PHPStan depends on PHPDocs in the analysed and used code. You might encounter a PHPDoc in your
vendor/ that’s imprecise and causes an error in the analysis of your project that’s a false positive.
To mitigate this, you can write a stub file with the right PHPDoc. It’s like source code, but PHPStan only reads PHPDocs from it. So the namespace and class/interface/trait/method/function names must match with the original source you’re describing. Method bodies can stay empty, PHPStan is only interested in the PHPDocs.
Native parameter types and return types added in stubs are not considered.
What about the analysis of the stub files?
Stub files don’t need to be added to the list of analysed paths. They’re analysed independently of the chosen rule level with a set of select rules mainly evaluating the PHPDoc well-formedness.
Errors reported in the stub files also can’t be ignored and all of them must be fixed.
The stub file needs to be added to the
stubFiles key in the configuration file:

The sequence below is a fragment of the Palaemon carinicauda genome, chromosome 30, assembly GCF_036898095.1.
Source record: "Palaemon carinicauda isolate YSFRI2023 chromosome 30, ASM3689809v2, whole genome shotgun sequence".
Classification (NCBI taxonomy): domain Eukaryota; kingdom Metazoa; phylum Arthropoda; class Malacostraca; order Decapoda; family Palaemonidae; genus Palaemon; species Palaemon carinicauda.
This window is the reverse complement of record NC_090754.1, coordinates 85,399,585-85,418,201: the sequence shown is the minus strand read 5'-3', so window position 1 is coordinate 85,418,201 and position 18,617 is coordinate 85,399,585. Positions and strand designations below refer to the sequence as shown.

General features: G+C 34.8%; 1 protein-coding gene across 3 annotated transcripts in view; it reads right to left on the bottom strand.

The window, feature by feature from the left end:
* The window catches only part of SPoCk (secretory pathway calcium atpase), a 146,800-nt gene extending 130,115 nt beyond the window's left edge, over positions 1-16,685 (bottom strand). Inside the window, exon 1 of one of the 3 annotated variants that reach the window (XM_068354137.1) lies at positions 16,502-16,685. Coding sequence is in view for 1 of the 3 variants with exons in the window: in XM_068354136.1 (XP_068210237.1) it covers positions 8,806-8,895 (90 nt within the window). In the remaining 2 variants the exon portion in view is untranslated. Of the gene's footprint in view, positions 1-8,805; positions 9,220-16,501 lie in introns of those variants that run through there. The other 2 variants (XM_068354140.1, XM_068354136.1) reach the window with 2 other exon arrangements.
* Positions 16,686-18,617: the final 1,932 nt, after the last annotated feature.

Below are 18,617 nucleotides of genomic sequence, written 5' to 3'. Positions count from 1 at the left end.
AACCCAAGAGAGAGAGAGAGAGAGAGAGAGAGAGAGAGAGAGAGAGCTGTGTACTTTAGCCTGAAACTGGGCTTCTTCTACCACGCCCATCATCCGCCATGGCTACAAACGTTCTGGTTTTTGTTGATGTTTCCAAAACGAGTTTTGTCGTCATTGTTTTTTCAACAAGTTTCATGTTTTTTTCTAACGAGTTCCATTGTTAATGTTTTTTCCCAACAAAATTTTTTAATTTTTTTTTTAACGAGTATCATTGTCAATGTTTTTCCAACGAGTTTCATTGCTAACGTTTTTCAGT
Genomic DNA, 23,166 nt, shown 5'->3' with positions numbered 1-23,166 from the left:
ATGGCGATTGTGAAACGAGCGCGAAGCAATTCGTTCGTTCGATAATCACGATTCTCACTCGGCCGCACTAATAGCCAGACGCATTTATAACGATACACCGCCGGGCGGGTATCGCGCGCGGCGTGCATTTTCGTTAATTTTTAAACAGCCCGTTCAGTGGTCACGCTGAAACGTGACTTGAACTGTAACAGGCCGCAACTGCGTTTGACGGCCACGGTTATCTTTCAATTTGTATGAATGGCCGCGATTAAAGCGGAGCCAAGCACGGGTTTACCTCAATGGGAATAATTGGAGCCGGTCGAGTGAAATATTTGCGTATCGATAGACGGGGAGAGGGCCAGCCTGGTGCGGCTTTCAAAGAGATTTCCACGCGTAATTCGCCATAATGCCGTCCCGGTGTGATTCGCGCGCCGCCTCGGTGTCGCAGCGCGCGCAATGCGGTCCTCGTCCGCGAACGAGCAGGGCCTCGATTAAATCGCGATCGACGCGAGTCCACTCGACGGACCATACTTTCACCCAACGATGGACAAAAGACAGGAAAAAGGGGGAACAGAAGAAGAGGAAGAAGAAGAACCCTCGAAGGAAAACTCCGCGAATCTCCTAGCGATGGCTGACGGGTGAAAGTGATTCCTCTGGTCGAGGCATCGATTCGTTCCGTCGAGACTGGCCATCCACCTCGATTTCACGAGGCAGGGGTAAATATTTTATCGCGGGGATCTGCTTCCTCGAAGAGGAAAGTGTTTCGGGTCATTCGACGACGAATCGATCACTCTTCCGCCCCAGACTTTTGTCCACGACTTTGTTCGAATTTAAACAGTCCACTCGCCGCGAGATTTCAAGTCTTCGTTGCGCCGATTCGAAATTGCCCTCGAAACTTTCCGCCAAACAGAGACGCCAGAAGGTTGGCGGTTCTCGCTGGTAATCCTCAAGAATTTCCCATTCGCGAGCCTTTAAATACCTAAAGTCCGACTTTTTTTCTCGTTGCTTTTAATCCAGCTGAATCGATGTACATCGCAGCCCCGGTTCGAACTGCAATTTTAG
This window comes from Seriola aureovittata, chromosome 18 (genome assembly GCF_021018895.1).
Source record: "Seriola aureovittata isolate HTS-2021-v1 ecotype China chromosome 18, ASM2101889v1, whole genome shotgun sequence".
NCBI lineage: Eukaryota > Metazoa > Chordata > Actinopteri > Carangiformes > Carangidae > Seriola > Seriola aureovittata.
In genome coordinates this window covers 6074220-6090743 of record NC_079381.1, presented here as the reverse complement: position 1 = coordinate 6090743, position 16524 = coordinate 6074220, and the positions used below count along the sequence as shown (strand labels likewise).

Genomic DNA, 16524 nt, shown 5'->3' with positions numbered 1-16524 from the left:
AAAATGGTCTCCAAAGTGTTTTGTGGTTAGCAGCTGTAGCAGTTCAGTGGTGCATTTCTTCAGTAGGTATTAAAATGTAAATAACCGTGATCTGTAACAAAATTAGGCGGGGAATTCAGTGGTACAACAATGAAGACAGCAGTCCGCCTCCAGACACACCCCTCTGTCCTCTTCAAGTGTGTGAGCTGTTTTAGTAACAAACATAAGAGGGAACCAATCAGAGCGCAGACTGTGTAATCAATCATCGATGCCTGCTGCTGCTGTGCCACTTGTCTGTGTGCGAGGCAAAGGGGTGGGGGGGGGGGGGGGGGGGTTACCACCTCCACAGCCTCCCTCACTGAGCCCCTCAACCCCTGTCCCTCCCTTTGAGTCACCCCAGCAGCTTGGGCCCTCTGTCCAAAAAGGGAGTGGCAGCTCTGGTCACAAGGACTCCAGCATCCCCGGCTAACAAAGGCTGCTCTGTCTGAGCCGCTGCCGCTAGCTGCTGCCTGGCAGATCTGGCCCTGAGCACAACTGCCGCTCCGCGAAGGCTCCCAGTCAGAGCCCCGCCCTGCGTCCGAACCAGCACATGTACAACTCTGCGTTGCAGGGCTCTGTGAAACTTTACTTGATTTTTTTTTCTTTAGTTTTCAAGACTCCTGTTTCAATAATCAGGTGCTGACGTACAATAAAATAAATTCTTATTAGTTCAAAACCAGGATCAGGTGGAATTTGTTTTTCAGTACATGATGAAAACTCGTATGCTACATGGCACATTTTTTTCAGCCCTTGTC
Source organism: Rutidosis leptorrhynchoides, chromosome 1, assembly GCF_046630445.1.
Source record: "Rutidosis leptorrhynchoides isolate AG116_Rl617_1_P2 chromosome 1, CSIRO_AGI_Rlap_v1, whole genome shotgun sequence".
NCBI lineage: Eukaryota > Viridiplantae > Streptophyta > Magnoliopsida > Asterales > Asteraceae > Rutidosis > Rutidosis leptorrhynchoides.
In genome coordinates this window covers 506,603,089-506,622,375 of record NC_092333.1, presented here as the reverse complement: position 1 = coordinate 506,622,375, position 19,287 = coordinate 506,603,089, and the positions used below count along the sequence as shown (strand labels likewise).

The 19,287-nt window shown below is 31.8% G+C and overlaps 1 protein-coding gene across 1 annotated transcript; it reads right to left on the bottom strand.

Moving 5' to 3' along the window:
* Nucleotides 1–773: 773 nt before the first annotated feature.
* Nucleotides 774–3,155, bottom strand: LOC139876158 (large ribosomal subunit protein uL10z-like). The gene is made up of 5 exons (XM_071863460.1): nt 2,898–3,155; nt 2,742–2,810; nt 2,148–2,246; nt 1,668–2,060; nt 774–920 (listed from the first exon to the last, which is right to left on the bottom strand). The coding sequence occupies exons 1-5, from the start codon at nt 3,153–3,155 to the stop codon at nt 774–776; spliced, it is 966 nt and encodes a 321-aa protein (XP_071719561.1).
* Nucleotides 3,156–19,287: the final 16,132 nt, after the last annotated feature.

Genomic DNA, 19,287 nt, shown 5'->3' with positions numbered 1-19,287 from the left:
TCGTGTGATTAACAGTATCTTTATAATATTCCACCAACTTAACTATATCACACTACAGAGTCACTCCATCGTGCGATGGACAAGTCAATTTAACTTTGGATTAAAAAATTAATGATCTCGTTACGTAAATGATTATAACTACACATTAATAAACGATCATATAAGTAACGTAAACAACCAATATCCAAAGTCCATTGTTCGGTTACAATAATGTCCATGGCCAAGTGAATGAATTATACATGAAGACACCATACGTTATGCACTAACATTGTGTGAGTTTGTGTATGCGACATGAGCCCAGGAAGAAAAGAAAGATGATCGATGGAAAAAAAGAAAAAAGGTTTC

parameters: stubFiles: - stubs/Foo.stub - stubs/Bar.stub
They can have any file extension you’d like. Consider choosing
.php so that the stubs don’t confuse your IDE.
Relative paths in the
stubFiles key are resolved based on the directory of the config file is in.
Why is PHPStan complaining about “Class not found” in a stub file?
Stub files are analysed independently from the rest of your codebase. This means that any type they’re referencing must also be present as a stub, even if you don’t want to override any of its PHPDocs.
This is a way of tackling the problem of optional dependencies. We want to report any undefined names used in the stubs to prevent typos, but at the same time we also need to support optional dependencies in PHPStan extensions. That’s why all the symbols must be defined again in the stubs, even as empty shells.